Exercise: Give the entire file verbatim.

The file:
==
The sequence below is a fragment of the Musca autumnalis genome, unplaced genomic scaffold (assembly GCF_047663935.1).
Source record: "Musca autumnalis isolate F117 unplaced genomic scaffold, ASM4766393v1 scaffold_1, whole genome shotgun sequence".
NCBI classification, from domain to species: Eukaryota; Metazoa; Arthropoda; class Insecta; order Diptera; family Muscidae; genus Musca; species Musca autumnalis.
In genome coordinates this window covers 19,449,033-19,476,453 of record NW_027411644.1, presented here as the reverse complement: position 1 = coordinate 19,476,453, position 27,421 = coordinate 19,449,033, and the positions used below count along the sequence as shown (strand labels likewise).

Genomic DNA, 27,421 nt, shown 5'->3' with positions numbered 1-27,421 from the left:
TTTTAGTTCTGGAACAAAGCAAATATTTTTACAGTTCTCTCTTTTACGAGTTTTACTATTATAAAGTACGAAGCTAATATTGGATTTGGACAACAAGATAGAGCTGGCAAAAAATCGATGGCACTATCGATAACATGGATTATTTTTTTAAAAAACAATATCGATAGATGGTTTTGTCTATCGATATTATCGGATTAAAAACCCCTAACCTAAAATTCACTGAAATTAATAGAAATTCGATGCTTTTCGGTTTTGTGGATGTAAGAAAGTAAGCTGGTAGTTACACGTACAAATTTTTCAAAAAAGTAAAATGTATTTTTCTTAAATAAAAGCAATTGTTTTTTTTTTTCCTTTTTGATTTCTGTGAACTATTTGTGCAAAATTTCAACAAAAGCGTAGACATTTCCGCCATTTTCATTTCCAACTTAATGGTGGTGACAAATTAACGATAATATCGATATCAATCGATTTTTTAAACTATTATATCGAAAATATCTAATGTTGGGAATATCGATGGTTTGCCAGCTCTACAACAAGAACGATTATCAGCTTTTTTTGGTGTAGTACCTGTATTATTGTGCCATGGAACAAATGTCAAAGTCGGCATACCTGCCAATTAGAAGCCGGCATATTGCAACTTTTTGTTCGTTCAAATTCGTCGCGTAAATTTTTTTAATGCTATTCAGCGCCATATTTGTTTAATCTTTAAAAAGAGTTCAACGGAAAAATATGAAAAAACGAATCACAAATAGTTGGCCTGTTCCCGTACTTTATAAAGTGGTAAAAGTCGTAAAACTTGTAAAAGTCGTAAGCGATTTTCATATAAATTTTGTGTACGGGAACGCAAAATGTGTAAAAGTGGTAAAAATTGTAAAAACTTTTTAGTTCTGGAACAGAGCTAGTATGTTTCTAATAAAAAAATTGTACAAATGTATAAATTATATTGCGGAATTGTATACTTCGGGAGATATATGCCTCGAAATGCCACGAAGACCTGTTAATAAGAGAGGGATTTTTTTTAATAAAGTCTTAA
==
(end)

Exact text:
The sequence below is a fragment of the Musca autumnalis genome, unplaced genomic scaffold (assembly GCF_047663935.1).
Source record: "Musca autumnalis isolate F117 unplaced genomic scaffold, ASM4766393v1 scaffold_1, whole genome shotgun sequence".
NCBI classification, from domain to species: Eukaryota; Metazoa; Arthropoda; class Insecta; order Diptera; family Muscidae; genus Musca; species Musca autumnalis.
In genome coordinates this window covers 19,449,033-19,476,453 of record NW_027411644.1, presented here as the reverse complement: position 1 = coordinate 19,476,453, position 27,421 = coordinate 19,449,033, and the positions used below count along the sequence as shown (strand labels likewise).

Genomic DNA, 27,421 nt, shown 5'->3' with positions numbered 1-27,421 from the left:
TTTTAGTTCTGGAACAAAGCAAATATTTTTACAGTTCTCTCTTTTACGAGTTTTACTATTATAAAGTACGAAGCTAATATTGGATTTGGACAACAAGATAGAGCTGGCAAAAAATCGATGGCACTATCGATAACATGGATTATTTTTTTAAAAAACAATATCGATAGATGGTTTTGTCTATCGATATTATCGGATTAAAAACCCCTAACCTAAAATTCACTGAAATTAATAGAAATTCGATGCTTTTCGGTTTTGTGGATGTAAGAAAGTAAGCTGGTAGTTACACGTACAAATTTTTCAAAAAAGTAAAATGTATTTTTCTTAAATAAAAGCAATTGTTTTTTTTTTTCCTTTTTGATTTCTGTGAACTATTTGTGCAAAATTTCAACAAAAGCGTAGACATTTCCGCCATTTTCATTTCCAACTTAATGGTGGTGACAAATTAACGATAATATCGATATCAATCGATTTTTTAAACTATTATATCGAAAATATCTAATGTTGGGAATATCGATGGTTTGCCAGCTCTACAACAAGAACGATTATCAGCTTTTTTTGGTGTAGTACCTGTATTATTGTGCCATGGAACAAATGTCAAAGTCGGCATACCTGCCAATTAGAAGCCGGCATATTGCAACTTTTTGTTCGTTCAAATTCGTCGCGTAAATTTTTTTAATGCTATTCAGCGCCATATTTGTTTAATCTTTAAAAAGAGTTCAACGGAAAAATATGAAAAAACGAATCACAAATAGTTGGCCTGTTCCCGTACTTTATAAAGTGGTAAAAGTCGTAAAACTTGTAAAAGTCGTAAGCGATTTTCATATAAATTTTGTGTACGGGAACGCAAAATGTGTAAAAGTGGTAAAAATTGTAAAAACTTTTTAGTTCTGGAACAGAGCTAGTATGTTTCTAATAAAAAAATTGTACAAATGTATAAATTATATTGCGGAATTGTATACTTCGGGAGATATATGCCTCGAAATGCCACGAAGACCTGTTAATAAGAGAGGGATTTTTTTTAATAAAGTCTTAA